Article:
There are few things more satisfying than the “crack” of a solid connection between baseball and bat. Similarly, one of the worst things is the crunch that a bat makes when that connection is too overpowering.
I’m not a huge baseball fan, but I am familiar with the game enough to know that there are a lot of wooden bats in the world. So, what happens to those bats when the inevitable break occurs? After all, that’s a lot of waste as the seasons go by. And, perhaps more importantly, what does that story have to do with a sustainable electronics blog?
Taking responsibility for our consumption
Americans have a history of overlooking value (just think of Seward’s folly and you’ll have an idea of what I mean). We do this today with things like plastic bottles and electronic devices, so it pays to learn from a master of reuse
This Japanese chopstick manufacturer puts every part of broken bats to good use. After retrieving them from any one of the 12 local baseball teams, they rework the wood into a number of other products; ends for cups, handle for utensils, and the core for up to 7 pairs of chopsticks.
It’s about rethinking how we consume—or even how we make things. Leveraging the intrinsic value of the wood from a wooden bat to make chopsticks—a common use item—is what Japanese baseball can show us about closed-loop sourcing: using waste streams as source materials.
Tumbling pebbles to the avalanche
This thinking of reuse and intrinsic value can be some powerful mojo. Once you get started looking for value hidden among your waste streams, the future is wide open to potential. Just think: the more products that wood can cycle through the better. Maybe used chopsticks can be further recycled into pressed sawdust products or OSB boards—or art.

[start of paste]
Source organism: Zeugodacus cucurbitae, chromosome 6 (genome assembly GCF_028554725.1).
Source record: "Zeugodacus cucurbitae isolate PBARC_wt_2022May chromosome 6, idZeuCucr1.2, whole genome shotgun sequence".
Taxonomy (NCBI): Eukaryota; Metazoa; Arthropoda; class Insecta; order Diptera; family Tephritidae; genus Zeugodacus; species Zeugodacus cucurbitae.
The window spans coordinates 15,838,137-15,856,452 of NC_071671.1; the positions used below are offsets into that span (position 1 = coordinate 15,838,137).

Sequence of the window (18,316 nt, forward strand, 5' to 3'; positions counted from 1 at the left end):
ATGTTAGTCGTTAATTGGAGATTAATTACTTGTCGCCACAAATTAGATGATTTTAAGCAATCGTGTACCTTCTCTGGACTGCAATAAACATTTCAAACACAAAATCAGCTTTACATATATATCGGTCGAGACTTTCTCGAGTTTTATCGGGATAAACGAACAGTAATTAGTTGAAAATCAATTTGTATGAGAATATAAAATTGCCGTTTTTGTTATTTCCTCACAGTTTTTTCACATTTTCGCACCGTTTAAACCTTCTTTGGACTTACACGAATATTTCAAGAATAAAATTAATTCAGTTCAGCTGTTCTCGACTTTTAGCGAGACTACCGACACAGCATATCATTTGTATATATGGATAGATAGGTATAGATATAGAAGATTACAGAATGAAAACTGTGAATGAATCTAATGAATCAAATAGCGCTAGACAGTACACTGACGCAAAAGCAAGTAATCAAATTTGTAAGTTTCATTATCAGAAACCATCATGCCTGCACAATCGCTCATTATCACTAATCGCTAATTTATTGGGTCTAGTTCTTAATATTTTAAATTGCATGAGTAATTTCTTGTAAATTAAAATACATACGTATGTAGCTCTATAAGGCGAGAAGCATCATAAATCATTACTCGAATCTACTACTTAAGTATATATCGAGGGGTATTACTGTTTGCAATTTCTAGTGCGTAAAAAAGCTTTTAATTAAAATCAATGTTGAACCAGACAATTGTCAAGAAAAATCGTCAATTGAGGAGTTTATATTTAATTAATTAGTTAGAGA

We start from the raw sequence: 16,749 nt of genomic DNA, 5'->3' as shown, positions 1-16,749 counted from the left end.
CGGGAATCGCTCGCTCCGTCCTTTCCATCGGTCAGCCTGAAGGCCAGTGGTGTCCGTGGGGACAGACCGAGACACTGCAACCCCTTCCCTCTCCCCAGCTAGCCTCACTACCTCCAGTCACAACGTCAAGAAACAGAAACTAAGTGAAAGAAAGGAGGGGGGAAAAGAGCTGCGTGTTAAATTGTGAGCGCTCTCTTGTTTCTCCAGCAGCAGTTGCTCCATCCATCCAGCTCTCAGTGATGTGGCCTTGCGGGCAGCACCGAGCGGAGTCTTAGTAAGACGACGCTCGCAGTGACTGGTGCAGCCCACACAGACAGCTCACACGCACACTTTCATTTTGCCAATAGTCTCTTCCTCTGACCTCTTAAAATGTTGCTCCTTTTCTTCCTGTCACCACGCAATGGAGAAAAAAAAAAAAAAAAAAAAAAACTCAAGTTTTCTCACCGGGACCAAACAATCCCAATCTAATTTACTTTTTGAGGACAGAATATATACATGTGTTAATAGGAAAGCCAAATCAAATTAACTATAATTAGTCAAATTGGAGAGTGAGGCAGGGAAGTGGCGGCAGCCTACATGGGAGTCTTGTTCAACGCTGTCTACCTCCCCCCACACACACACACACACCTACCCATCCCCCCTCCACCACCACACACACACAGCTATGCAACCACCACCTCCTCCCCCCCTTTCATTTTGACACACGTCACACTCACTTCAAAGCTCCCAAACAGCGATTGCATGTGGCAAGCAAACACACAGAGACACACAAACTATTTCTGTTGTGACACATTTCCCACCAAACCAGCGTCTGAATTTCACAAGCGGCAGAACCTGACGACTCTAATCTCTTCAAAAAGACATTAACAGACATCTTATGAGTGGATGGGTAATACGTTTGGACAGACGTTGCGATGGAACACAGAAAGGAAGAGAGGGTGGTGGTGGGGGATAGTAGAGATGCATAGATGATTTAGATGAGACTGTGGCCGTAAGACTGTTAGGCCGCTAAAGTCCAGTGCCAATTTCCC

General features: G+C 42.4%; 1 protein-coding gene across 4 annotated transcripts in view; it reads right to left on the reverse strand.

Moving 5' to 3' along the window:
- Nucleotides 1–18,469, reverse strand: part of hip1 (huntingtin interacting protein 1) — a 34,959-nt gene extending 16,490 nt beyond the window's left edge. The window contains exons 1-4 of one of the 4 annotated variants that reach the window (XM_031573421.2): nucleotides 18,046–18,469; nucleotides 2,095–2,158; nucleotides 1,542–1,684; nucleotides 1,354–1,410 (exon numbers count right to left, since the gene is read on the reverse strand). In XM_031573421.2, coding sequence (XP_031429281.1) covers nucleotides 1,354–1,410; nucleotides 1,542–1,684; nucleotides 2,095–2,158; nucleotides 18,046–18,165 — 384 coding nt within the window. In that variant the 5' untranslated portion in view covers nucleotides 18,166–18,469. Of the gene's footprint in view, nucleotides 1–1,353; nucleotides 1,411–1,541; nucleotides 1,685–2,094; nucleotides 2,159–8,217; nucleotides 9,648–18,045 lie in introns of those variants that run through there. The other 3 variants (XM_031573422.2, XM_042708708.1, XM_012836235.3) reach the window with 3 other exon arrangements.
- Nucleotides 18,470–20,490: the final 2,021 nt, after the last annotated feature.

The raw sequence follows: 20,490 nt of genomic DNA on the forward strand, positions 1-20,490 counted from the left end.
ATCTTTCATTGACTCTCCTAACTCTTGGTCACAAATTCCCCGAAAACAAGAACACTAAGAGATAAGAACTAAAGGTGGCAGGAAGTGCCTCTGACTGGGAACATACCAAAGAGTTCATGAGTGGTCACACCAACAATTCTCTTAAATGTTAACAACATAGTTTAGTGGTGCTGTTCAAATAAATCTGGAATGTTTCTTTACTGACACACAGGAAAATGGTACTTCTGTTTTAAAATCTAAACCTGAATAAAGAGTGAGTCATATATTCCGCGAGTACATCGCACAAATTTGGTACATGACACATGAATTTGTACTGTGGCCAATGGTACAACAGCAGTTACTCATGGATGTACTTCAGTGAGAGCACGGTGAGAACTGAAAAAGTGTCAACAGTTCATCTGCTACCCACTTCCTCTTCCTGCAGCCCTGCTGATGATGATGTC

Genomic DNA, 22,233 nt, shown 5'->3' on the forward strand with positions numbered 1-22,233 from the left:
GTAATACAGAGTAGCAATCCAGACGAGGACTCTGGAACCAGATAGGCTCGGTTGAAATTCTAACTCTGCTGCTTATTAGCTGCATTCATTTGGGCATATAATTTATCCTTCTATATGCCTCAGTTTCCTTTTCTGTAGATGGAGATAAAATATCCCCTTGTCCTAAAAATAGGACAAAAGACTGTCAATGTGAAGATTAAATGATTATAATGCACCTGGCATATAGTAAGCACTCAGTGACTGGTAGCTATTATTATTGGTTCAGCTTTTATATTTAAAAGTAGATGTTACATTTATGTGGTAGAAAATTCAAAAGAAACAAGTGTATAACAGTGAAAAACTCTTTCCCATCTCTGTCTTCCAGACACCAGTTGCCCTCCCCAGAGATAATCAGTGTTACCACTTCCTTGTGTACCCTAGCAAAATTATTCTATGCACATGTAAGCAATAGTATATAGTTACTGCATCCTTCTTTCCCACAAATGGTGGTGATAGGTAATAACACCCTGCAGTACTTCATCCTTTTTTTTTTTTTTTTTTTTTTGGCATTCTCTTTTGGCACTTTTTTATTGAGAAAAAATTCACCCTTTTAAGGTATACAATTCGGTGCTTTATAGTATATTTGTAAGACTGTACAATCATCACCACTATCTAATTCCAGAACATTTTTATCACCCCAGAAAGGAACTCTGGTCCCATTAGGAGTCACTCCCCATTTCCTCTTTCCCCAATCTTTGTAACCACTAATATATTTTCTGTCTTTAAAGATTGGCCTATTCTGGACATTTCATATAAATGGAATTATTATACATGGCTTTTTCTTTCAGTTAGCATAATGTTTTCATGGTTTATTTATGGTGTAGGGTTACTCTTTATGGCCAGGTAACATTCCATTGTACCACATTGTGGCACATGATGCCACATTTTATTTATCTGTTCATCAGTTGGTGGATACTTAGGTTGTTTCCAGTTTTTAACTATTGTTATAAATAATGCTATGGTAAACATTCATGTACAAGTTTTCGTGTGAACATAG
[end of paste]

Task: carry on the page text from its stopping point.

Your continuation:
The need is great for American consumers to start thinking of what we can do to curb consumption, reuse things, turn waste into source streams, and sustainably deal with the products we can’t reuse. In my own life, I try to look at areas of extreme wastefulness and think of new, better uses for those things.
For instance, for the better part of four months, I saved the plastic bags that cereal and crackers come in. The result of just four months is a roll of sheet plastic over 3 inches thick and roughly 15 inches wide. This same plastic sheeting could cost upwards of $20 if purchased from a hardware store.
The useful products we keep throwing away
With a little work, I can use this plastic for all kinds of projects where I might be tempted to go out and buy a roll of Visqueen. There are ways to seal sheets together that I am looking at to create a low-cost vapor barrier for my crawlspace. Plastic—the very same as Visqueen, by the way—that I already paid for when I purchased Lucky Charms®. And, just like creating chopsticks from baseball bats, it’s magically sustainable!
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